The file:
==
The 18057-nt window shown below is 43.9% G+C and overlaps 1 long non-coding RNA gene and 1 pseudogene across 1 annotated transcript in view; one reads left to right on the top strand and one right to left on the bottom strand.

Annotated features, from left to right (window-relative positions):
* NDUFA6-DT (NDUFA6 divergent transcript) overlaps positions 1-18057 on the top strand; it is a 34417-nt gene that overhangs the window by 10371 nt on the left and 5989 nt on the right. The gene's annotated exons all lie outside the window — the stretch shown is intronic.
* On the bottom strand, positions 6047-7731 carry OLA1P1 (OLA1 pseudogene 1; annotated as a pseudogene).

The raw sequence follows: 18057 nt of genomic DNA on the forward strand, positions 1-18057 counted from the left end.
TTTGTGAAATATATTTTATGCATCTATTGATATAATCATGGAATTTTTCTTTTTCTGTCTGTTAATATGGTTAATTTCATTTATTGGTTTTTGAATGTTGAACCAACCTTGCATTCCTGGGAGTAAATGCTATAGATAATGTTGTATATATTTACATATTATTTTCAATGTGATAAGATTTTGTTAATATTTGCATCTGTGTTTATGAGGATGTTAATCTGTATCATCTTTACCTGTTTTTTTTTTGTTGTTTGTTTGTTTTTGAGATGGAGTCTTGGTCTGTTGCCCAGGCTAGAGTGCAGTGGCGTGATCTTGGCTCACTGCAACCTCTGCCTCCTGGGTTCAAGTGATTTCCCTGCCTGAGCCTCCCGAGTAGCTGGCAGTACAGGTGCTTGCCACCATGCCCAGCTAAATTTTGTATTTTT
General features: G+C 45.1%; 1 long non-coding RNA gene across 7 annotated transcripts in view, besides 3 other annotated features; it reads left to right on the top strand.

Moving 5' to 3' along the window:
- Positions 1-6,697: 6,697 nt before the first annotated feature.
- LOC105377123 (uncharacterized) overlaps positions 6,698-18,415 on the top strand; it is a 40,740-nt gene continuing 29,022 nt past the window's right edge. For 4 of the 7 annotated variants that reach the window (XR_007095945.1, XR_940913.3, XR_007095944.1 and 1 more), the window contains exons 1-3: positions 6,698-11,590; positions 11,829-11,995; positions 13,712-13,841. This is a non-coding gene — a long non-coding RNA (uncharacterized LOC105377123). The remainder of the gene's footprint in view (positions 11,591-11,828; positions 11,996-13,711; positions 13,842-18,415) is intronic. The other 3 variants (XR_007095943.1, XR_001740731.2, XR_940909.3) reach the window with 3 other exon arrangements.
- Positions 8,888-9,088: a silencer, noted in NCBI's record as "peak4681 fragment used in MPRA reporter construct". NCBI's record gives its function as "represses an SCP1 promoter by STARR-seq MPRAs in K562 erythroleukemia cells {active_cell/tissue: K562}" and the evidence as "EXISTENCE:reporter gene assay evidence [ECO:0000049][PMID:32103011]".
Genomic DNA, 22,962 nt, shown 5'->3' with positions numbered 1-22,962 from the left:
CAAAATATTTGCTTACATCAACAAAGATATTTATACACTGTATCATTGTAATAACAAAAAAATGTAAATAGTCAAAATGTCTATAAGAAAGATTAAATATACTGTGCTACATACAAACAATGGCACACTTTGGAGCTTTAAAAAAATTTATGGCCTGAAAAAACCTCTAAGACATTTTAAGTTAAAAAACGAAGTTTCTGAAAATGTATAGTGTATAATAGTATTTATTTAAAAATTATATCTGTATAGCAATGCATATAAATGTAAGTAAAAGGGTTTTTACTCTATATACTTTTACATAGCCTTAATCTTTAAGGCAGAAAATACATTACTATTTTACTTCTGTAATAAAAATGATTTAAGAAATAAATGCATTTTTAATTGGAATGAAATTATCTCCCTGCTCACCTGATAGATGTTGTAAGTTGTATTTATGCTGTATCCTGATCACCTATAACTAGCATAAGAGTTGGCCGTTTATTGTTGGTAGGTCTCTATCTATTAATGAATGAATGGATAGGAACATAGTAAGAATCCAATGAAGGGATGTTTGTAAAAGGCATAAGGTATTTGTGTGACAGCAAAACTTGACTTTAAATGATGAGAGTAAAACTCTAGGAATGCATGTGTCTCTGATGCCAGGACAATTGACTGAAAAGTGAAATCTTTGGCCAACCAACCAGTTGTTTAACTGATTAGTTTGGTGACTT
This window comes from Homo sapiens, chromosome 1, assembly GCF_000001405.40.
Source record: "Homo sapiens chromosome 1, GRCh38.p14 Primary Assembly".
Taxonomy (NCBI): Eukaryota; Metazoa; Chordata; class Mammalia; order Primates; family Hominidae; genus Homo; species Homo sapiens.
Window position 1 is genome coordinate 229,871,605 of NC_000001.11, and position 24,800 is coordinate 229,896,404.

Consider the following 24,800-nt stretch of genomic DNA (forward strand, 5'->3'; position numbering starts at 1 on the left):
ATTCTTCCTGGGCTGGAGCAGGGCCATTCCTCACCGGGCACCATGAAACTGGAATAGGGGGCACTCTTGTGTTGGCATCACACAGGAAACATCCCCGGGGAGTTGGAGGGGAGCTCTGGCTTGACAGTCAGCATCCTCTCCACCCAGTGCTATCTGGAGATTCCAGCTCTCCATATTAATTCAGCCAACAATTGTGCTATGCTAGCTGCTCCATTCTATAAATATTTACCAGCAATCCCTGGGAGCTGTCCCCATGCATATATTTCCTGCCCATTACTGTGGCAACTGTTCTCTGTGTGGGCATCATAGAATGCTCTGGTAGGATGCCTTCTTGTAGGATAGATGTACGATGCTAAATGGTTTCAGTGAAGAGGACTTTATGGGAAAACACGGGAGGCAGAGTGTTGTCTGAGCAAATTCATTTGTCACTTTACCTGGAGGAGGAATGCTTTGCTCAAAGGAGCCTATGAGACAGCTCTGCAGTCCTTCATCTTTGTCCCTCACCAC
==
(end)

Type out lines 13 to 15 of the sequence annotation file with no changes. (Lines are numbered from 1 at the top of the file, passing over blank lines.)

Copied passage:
CAAAATATTTGCTTACATCAACAAAGATATTTATACACTGTATCATTGTAATAACAAAAAAATGTAAATAGTCAAAATGTCTATAAGAAAGATTAAATATACTGTGCTACATACAAACAATGGCACACTTTGGAGCTTTAAAAAAATTTATGGCCTGAAAAAACCTCTAAGACATTTTAAGTTAAAAAACGAAGTTTCTGAAAATGTATAGTGTATAATAGTATTTATTTAAAAATTATATCTGTATAGCAATGCATATAAATGTAAGTAAAAGGGTTTTTACTCTATATACTTTTACATAGCCTTAATCTTTAAGGCAGAAAATACATTACTATTTTACTTCTGTAATAAAAATGATTTAAGAAATAAATGCATTTTTAATTGGAATGAAATTATCTCCCTGCTCACCTGATAGATGTTGTAAGTTGTATTTATGCTGTATCCTGATCACCTATAACTAGCATAAGAGTTGGCCGTTTATTGTTGGTAGGTCTCTATCTATTAATGAATGAATGGATAGGAACATAGTAAGAATCCAATGAAGGGATGTTTGTAAAAGGCATAAGGTATTTGTGTGACAGCAAAACTTGACTTTAAATGATGAGAGTAAAACTCTAGGAATGCATGTGTCTCTGATGCCAGGACAATTGACTGAAAAGTGAAATCTTTGGCCAACCAACCAGTTGTTTAACTGATTAGTTTGGTGACTT
This window comes from Homo sapiens, chromosome 1, assembly GCF_000001405.40.
Source record: "Homo sapiens chromosome 1, GRCh38.p14 Primary Assembly".